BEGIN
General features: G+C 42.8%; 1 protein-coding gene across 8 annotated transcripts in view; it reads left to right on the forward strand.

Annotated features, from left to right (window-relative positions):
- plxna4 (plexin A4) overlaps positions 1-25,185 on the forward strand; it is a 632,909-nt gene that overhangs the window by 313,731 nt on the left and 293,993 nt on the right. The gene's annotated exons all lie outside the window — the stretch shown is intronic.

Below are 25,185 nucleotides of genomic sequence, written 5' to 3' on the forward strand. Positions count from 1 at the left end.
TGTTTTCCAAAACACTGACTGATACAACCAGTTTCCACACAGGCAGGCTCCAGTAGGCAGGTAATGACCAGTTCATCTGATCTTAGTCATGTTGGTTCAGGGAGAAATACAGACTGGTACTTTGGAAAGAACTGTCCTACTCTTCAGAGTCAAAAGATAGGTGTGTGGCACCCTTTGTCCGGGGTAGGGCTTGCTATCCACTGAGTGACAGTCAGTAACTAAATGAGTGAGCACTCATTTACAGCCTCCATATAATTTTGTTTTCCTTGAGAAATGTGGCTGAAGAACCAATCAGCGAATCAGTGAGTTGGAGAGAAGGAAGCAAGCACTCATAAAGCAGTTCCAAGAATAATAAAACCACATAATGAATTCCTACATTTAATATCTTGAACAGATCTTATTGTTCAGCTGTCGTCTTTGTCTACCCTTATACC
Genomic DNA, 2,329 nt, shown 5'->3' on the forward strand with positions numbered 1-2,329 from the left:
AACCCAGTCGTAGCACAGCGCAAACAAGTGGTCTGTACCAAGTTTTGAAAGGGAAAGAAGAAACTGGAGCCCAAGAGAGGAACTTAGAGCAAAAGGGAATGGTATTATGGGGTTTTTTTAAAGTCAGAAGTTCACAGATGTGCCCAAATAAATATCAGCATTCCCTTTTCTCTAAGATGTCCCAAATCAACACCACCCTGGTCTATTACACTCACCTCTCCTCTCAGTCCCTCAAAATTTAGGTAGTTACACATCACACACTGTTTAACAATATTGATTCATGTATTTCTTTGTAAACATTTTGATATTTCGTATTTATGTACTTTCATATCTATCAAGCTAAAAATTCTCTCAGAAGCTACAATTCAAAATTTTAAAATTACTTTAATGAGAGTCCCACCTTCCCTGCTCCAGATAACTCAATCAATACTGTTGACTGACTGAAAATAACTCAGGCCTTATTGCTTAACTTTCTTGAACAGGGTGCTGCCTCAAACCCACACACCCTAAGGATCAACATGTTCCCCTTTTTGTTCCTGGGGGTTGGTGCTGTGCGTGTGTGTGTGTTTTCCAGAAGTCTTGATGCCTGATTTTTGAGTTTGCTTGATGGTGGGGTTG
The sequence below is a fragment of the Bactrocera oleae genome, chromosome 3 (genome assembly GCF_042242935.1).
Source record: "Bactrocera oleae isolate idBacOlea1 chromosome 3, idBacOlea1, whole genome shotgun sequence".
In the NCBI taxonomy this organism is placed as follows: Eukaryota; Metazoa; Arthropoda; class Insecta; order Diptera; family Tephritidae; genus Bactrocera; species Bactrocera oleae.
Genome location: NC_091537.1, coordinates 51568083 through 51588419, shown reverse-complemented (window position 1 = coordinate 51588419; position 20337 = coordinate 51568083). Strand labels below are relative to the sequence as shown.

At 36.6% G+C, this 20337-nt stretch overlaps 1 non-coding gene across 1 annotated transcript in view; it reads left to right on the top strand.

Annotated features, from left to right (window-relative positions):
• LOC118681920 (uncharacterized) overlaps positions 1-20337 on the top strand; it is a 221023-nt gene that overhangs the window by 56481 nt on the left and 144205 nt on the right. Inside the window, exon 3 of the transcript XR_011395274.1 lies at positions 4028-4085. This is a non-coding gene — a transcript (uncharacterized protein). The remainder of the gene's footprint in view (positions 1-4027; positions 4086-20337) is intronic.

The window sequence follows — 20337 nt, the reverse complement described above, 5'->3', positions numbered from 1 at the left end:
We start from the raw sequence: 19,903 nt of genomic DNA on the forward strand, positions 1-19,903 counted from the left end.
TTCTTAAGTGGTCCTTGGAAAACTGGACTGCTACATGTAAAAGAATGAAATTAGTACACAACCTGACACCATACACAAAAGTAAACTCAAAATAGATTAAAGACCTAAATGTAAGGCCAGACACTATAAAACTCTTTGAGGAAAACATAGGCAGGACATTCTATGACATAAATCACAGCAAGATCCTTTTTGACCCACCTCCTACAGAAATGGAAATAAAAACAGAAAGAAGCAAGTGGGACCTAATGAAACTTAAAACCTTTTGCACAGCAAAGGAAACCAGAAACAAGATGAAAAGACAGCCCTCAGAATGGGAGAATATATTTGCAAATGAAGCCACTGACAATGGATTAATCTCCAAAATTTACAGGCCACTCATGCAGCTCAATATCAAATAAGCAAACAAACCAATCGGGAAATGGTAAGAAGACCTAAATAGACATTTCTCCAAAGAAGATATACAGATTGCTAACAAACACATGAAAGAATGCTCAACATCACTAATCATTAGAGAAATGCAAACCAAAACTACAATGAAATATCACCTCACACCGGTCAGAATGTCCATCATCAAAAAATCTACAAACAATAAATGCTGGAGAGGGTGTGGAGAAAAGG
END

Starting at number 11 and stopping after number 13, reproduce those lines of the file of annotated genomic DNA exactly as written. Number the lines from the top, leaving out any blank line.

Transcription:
Genome location: NC_091537.1, coordinates 51568083 through 51588419, shown reverse-complemented (window position 1 = coordinate 51588419; position 20337 = coordinate 51568083). Strand labels below are relative to the sequence as shown.

At 36.6% G+C, this 20337-nt stretch overlaps 1 non-coding gene across 1 annotated transcript in view; it reads left to right on the top strand.

Annotated features, from left to right (window-relative positions):